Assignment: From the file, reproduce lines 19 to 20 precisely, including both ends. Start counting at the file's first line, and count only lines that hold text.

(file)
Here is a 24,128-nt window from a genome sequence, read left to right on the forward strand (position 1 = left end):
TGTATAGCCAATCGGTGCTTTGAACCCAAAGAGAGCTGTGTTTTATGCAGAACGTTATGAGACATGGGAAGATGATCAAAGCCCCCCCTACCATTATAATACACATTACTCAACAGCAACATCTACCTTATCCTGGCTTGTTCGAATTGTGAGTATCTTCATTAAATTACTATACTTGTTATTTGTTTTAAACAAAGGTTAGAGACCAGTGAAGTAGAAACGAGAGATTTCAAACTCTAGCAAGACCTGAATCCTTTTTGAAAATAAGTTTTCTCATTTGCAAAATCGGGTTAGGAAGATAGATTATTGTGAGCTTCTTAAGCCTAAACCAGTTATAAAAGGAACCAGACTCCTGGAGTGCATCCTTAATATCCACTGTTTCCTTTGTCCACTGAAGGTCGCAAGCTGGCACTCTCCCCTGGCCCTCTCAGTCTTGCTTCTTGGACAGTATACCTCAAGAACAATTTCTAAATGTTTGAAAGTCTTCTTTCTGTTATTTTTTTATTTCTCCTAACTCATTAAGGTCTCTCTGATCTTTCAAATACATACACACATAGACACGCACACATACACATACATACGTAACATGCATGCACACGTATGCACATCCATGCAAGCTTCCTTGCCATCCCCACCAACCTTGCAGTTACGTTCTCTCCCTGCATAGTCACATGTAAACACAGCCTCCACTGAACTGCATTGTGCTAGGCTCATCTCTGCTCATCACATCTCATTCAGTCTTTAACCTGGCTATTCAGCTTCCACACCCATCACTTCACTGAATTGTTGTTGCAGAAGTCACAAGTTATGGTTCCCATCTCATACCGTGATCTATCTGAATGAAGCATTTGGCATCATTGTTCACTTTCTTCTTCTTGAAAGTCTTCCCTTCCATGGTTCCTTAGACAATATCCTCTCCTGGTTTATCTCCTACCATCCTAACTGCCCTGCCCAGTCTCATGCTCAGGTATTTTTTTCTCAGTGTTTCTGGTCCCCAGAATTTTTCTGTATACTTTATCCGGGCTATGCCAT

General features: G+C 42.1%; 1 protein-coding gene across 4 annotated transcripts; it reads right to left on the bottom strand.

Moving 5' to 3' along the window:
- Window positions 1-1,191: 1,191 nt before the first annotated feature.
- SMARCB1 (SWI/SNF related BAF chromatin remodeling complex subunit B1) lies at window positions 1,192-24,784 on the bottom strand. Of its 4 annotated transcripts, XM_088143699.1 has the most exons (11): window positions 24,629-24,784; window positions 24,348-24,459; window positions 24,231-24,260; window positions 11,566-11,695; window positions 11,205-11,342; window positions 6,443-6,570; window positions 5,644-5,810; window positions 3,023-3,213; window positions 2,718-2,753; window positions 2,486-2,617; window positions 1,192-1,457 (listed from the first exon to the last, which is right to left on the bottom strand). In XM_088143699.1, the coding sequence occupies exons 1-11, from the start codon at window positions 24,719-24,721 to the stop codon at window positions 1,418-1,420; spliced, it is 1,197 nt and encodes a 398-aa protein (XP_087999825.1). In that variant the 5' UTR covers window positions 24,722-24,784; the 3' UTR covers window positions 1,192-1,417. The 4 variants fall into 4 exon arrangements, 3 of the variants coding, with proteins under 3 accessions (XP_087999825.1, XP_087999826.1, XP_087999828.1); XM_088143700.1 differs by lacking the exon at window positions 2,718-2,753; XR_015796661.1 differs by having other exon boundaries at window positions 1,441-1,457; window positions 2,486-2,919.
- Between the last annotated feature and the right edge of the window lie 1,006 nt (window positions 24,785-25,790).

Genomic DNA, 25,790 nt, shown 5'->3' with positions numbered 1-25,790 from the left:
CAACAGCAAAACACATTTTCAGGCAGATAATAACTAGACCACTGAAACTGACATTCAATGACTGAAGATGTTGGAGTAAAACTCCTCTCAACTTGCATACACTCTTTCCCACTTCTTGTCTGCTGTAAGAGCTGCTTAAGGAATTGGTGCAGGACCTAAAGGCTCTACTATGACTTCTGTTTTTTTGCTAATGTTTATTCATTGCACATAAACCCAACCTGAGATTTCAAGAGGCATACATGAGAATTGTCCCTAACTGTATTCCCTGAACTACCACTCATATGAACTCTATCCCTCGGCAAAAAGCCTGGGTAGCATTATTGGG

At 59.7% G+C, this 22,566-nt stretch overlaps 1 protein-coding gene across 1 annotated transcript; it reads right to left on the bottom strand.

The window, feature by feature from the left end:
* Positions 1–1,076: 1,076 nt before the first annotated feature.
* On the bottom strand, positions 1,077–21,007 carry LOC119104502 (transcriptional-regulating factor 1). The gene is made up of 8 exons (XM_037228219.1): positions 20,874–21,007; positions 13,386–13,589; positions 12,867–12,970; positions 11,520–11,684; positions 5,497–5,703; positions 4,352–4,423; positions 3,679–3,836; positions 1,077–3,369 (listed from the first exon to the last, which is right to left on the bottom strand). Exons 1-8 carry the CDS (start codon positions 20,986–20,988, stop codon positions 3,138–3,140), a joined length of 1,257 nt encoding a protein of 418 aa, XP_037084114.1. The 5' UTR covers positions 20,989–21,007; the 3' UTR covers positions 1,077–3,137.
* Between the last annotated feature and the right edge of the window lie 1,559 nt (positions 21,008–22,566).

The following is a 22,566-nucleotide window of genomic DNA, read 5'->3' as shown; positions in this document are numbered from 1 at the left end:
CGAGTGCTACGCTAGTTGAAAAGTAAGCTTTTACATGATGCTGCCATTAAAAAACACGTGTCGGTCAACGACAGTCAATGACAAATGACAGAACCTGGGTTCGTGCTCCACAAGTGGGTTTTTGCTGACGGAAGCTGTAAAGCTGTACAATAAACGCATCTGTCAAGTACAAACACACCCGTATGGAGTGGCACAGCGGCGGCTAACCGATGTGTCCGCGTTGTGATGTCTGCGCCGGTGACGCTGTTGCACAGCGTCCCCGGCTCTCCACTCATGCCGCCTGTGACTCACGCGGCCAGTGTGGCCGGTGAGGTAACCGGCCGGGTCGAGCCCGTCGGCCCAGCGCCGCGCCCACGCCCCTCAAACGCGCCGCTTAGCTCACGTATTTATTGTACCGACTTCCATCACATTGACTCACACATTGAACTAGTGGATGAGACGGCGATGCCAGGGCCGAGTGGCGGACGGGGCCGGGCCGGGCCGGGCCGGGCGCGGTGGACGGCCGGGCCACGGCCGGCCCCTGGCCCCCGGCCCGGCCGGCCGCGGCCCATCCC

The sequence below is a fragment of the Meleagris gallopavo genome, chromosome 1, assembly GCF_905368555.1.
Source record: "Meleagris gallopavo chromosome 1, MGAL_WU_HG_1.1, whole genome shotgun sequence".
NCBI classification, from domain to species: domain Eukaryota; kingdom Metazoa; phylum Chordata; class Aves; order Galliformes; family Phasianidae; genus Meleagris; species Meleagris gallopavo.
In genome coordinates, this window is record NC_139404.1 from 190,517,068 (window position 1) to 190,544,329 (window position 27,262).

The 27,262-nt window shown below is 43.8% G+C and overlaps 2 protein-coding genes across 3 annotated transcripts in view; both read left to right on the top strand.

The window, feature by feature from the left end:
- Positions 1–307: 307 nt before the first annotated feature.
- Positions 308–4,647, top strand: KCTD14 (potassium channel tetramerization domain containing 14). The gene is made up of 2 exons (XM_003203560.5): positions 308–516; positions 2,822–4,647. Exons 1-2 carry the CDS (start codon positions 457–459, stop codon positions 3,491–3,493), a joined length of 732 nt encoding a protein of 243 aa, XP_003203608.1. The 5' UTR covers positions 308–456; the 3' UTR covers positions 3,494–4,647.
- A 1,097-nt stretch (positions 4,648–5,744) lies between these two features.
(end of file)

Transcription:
NCBI classification, from domain to species: domain Eukaryota; kingdom Metazoa; phylum Chordata; class Aves; order Galliformes; family Phasianidae; genus Meleagris; species Meleagris gallopavo.
In genome coordinates, this window is record NC_139404.1 from 190,517,068 (window position 1) to 190,544,329 (window position 27,262).